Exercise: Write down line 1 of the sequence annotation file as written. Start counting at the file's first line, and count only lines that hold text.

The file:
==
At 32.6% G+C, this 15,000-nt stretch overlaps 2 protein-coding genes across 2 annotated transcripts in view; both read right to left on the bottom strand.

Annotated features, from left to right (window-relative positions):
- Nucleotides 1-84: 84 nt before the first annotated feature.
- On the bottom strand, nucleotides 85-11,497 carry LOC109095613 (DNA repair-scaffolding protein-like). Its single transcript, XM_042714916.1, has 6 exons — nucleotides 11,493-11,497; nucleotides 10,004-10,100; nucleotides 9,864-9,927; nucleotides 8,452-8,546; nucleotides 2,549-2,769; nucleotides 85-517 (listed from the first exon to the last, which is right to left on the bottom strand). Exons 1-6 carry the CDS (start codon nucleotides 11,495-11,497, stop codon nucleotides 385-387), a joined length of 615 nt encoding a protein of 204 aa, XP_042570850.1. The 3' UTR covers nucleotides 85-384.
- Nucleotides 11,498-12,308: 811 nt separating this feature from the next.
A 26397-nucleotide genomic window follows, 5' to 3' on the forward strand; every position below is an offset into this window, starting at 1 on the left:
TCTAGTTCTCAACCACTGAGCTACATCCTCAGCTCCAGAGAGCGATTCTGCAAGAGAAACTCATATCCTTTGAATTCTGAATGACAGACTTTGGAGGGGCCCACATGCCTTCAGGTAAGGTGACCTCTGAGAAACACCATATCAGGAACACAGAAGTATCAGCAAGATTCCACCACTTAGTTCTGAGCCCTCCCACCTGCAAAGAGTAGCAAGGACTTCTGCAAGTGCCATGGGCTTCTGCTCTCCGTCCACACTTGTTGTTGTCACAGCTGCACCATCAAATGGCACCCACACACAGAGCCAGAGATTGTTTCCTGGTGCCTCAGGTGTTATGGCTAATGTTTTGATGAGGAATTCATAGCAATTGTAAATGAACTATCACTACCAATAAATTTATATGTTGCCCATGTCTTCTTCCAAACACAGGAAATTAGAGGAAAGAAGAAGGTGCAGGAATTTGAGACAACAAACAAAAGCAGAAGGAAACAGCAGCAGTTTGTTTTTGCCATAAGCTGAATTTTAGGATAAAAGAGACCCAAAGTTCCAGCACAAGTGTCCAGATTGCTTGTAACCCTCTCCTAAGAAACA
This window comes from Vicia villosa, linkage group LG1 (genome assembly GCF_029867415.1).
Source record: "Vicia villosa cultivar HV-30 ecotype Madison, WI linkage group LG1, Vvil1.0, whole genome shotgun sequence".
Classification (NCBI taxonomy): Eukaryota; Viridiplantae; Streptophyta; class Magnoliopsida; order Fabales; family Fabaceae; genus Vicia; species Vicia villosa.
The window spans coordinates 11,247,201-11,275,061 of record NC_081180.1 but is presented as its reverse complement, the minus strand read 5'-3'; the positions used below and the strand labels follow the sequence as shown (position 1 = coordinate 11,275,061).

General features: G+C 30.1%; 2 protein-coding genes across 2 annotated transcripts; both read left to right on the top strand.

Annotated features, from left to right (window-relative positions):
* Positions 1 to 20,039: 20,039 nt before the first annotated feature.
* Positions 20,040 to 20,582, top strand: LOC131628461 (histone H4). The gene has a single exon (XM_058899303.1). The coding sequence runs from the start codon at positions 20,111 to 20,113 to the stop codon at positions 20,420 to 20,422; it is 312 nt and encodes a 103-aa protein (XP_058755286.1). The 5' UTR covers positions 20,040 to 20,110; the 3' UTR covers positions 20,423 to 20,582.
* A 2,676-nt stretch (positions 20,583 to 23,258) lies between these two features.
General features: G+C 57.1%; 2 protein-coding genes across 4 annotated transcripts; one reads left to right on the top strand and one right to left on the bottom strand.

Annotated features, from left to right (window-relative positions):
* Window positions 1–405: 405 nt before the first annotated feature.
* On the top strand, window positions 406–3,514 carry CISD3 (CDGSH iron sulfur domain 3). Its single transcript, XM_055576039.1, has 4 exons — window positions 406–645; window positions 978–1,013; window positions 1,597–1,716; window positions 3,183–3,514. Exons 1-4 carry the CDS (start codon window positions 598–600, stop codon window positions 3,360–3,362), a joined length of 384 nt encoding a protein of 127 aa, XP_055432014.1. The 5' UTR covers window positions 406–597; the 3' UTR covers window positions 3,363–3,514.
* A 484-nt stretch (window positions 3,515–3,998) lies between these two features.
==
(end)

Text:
At 32.6% G+C, this 15,000-nt stretch overlaps 2 protein-coding genes across 2 annotated transcripts in view; both read right to left on the bottom strand.